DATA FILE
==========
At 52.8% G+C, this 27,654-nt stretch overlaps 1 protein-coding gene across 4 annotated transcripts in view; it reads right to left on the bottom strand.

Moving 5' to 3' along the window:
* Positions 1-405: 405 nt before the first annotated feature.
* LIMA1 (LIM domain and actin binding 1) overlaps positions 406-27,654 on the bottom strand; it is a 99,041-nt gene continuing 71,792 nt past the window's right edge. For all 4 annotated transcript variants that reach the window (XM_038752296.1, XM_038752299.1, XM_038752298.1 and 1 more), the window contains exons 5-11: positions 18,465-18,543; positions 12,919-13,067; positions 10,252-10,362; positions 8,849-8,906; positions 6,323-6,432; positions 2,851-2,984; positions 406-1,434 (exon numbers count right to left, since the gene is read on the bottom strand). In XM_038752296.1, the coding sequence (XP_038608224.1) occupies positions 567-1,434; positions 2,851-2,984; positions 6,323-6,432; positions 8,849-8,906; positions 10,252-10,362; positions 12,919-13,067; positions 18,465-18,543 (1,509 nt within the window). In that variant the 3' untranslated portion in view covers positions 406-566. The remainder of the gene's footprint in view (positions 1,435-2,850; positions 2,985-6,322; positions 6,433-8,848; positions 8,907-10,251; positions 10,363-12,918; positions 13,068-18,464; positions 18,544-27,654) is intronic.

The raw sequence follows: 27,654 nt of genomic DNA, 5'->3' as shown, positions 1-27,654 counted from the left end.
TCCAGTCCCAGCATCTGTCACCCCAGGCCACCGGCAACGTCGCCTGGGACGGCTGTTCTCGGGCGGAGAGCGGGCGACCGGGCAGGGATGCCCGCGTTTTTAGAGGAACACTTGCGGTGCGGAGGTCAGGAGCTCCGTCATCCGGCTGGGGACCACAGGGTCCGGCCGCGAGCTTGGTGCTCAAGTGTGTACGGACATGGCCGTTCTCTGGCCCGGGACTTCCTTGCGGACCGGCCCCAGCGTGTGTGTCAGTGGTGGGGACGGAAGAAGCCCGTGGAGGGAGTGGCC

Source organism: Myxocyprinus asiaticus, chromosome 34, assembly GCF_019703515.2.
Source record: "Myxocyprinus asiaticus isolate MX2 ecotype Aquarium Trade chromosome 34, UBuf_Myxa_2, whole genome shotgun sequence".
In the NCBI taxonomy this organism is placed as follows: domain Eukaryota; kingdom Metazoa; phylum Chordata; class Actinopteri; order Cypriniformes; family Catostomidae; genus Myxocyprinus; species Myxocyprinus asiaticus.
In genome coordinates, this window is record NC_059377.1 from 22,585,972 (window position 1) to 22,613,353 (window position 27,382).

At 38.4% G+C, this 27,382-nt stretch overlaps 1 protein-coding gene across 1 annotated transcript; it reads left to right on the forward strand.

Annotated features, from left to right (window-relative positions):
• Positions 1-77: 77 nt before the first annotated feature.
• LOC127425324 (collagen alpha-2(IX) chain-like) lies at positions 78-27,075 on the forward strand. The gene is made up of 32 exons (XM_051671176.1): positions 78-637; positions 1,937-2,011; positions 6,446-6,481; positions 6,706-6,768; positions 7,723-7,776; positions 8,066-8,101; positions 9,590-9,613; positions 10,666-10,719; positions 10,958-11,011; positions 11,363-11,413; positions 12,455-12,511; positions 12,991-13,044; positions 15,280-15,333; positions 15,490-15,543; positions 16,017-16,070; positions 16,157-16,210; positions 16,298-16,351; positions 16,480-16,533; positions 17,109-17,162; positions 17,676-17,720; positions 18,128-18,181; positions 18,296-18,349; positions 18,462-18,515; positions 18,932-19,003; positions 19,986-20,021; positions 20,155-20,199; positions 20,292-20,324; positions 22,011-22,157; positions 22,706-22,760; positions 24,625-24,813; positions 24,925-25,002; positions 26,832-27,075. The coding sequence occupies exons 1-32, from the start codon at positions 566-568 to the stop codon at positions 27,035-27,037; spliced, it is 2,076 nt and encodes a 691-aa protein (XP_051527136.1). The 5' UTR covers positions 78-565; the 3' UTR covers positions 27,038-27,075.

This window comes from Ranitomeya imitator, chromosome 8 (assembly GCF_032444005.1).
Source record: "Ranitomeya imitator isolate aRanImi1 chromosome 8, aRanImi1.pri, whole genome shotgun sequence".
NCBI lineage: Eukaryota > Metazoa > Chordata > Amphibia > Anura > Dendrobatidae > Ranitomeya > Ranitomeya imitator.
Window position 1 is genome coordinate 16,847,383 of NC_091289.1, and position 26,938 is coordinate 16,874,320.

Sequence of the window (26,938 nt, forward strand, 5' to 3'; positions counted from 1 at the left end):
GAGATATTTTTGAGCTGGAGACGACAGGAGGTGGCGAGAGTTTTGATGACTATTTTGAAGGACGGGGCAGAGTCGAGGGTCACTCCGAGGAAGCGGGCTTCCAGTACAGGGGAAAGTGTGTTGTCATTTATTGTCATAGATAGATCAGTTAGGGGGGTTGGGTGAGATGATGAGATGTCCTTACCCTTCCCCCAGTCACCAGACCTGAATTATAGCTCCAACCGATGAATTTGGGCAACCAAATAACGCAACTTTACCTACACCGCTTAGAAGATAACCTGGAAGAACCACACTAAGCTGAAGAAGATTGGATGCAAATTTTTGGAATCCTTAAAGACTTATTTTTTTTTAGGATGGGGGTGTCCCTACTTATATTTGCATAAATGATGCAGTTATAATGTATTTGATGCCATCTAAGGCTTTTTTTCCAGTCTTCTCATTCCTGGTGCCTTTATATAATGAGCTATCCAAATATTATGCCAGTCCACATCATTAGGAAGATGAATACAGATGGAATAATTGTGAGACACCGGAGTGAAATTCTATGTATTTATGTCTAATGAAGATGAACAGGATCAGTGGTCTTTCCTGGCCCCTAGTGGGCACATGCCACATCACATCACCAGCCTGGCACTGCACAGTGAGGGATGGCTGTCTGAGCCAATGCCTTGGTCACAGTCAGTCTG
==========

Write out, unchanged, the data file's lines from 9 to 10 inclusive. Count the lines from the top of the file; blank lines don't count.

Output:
In the NCBI taxonomy this organism is placed as follows: domain Eukaryota; kingdom Metazoa; phylum Chordata; class Actinopteri; order Cypriniformes; family Catostomidae; genus Myxocyprinus; species Myxocyprinus asiaticus.
In genome coordinates, this window is record NC_059377.1 from 22,585,972 (window position 1) to 22,613,353 (window position 27,382).